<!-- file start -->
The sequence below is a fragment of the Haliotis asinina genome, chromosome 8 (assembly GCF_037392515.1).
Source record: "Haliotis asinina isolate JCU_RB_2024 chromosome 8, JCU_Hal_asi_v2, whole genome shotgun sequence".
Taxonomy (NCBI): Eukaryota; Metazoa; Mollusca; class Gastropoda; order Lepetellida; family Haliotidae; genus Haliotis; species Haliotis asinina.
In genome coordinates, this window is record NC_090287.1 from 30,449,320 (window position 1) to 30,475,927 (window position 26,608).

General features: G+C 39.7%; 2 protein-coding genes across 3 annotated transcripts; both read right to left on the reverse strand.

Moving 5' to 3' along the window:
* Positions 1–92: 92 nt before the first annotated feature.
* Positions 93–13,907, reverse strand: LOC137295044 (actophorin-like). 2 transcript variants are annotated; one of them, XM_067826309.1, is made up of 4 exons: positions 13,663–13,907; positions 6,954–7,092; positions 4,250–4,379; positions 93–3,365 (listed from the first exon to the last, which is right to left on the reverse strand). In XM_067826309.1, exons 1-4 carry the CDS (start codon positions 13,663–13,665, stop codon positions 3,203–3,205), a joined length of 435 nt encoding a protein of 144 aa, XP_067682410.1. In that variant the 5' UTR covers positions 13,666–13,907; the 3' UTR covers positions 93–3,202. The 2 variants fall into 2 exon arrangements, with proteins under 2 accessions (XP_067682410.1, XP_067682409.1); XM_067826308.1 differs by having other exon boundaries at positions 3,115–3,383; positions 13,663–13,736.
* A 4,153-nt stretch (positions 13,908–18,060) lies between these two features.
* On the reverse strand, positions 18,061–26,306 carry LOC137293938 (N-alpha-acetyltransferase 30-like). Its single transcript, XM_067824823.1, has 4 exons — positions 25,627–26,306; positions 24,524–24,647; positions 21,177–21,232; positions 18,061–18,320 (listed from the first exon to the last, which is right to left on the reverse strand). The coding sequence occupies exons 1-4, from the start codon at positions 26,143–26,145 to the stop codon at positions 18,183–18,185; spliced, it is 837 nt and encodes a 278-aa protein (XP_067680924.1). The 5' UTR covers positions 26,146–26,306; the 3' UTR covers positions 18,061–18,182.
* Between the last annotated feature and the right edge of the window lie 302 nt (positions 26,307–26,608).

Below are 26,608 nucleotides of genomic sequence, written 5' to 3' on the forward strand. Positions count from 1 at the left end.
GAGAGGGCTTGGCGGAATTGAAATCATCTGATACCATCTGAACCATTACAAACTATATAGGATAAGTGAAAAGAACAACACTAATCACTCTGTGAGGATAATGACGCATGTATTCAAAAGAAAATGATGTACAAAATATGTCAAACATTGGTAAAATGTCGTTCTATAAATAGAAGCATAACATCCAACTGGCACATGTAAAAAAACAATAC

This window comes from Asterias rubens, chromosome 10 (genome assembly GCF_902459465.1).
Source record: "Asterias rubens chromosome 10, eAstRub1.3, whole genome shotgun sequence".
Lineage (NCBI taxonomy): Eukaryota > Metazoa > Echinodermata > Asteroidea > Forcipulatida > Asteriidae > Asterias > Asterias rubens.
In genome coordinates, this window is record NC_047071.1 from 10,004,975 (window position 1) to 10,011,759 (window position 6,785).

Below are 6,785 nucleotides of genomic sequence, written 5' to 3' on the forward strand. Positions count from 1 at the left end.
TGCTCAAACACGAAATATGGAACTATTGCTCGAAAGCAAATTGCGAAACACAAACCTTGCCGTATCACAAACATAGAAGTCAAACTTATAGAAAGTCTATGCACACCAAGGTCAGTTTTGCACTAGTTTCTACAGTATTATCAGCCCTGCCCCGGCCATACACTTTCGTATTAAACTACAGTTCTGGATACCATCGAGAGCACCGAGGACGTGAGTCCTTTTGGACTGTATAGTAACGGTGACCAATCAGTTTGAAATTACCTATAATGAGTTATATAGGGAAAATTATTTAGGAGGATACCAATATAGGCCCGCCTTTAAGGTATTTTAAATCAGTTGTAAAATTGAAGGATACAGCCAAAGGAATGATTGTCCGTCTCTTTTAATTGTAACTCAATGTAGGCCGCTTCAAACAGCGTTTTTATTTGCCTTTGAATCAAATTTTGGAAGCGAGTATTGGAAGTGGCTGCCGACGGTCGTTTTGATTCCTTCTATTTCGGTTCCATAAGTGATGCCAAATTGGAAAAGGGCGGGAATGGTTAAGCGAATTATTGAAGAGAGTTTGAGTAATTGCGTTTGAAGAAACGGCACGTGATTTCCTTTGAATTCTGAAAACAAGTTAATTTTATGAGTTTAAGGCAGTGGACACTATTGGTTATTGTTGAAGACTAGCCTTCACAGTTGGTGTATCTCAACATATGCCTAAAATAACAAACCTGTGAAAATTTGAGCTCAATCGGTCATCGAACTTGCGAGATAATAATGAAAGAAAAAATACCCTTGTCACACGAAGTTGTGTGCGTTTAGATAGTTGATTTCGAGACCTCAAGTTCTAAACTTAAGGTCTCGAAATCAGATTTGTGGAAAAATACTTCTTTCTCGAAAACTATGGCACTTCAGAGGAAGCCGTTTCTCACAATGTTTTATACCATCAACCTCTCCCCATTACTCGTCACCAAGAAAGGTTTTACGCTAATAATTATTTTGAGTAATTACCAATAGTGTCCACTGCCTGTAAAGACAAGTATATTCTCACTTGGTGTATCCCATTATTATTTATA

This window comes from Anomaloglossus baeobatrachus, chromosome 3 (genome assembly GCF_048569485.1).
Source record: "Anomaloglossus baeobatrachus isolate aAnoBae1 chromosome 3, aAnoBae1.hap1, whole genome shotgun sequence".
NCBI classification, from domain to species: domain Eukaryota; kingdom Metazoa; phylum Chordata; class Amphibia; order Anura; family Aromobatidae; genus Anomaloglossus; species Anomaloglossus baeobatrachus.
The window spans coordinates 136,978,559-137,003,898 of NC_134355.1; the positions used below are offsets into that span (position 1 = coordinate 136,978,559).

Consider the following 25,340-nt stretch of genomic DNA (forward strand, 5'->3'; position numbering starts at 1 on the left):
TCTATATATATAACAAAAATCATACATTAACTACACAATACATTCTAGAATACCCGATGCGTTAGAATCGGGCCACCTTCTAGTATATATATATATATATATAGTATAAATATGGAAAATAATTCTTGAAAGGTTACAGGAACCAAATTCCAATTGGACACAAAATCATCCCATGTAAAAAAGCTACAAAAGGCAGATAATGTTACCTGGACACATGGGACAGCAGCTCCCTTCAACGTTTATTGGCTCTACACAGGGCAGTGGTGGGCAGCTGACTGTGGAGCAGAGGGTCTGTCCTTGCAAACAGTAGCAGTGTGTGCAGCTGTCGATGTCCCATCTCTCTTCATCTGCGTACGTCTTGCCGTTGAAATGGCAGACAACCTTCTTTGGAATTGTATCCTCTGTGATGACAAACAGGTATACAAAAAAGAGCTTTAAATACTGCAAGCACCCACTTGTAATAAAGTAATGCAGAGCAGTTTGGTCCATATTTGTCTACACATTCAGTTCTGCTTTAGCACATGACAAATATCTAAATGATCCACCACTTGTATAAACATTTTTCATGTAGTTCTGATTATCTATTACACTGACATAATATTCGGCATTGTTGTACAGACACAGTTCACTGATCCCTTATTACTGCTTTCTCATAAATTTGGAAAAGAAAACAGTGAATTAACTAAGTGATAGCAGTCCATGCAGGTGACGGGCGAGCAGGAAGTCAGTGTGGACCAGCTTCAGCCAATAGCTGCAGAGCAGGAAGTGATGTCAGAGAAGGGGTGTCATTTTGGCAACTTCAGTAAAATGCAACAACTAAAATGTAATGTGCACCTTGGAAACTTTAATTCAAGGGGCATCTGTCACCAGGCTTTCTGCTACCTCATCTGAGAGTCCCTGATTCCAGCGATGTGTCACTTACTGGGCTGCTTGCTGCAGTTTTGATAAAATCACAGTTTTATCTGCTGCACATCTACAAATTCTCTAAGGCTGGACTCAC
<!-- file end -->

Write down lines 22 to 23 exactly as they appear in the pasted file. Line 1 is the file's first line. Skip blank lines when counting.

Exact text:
NCBI classification, from domain to species: domain Eukaryota; kingdom Metazoa; phylum Chordata; class Amphibia; order Anura; family Aromobatidae; genus Anomaloglossus; species Anomaloglossus baeobatrachus.
The window spans coordinates 136,978,559-137,003,898 of NC_134355.1; the positions used below are offsets into that span (position 1 = coordinate 136,978,559).